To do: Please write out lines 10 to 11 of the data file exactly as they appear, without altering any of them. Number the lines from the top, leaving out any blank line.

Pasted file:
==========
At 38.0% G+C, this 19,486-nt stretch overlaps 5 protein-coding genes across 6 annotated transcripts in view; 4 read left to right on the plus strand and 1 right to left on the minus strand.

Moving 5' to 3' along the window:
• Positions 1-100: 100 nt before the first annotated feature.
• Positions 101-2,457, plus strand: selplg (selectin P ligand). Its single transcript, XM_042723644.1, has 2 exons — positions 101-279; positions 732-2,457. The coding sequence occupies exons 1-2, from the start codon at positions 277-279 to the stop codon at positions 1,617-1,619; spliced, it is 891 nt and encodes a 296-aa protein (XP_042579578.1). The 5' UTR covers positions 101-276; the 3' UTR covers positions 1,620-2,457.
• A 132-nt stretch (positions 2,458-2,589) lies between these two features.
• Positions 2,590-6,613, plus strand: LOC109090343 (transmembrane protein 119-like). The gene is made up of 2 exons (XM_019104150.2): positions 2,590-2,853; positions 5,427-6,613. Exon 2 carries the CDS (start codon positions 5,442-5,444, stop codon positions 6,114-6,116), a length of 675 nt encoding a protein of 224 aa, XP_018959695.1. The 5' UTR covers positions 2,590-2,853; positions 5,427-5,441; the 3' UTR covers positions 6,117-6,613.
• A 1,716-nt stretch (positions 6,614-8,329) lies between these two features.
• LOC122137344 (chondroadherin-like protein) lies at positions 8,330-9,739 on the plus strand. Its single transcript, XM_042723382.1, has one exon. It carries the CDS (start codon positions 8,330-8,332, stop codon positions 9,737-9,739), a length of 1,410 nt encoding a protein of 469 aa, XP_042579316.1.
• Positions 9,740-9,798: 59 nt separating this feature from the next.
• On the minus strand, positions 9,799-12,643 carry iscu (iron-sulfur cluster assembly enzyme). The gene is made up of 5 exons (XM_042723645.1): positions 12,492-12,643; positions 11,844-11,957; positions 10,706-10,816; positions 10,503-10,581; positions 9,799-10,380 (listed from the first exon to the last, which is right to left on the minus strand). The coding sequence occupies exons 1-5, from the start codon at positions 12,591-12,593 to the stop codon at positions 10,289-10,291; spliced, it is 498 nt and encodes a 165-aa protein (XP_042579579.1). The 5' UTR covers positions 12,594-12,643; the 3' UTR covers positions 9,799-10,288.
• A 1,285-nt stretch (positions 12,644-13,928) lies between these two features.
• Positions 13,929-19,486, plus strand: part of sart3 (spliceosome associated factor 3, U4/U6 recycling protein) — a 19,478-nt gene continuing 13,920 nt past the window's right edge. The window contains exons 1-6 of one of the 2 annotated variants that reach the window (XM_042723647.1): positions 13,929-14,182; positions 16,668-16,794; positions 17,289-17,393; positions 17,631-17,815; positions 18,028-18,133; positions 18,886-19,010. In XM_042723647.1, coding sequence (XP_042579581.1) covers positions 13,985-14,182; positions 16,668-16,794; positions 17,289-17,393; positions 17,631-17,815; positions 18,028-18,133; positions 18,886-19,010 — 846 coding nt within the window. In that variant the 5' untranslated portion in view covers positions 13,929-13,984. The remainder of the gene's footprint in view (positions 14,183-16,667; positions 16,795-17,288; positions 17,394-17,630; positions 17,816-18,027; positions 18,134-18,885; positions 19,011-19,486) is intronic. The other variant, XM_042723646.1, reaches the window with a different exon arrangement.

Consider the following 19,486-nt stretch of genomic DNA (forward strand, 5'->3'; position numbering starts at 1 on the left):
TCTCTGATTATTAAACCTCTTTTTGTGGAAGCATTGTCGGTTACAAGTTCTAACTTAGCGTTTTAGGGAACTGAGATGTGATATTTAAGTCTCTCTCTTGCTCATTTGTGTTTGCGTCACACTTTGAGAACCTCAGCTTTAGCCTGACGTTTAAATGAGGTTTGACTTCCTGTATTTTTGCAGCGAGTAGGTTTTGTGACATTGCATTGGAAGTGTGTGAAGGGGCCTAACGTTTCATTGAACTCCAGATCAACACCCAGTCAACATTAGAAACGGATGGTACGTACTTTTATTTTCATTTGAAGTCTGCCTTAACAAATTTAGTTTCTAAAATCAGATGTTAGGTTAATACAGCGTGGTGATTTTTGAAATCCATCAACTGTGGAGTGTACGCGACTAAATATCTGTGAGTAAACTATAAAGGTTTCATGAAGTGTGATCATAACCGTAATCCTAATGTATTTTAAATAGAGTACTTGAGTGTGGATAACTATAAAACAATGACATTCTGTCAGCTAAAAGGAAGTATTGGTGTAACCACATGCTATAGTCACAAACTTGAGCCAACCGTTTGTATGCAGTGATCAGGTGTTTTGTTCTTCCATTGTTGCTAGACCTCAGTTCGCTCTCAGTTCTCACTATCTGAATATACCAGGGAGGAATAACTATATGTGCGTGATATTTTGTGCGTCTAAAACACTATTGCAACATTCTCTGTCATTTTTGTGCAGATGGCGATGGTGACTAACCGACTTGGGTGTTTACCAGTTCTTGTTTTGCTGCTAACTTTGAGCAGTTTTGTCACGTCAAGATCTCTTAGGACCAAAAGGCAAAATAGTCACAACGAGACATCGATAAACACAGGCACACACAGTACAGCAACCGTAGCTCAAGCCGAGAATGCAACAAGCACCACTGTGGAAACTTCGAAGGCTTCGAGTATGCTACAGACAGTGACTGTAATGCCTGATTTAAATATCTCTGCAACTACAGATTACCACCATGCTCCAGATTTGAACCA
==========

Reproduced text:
• On the minus strand, positions 9,799-12,643 carry iscu (iron-sulfur cluster assembly enzyme). The gene is made up of 5 exons (XM_042723645.1): positions 12,492-12,643; positions 11,844-11,957; positions 10,706-10,816; positions 10,503-10,581; positions 9,799-10,380 (listed from the first exon to the last, which is right to left on the minus strand). The coding sequence occupies exons 1-5, from the start codon at positions 12,591-12,593 to the stop codon at positions 10,289-10,291; spliced, it is 498 nt and encodes a 165-aa protein (XP_042579579.1). The 5' UTR covers positions 12,594-12,643; the 3' UTR covers positions 9,799-10,288.
• A 1,285-nt stretch (positions 12,644-13,928) lies between these two features.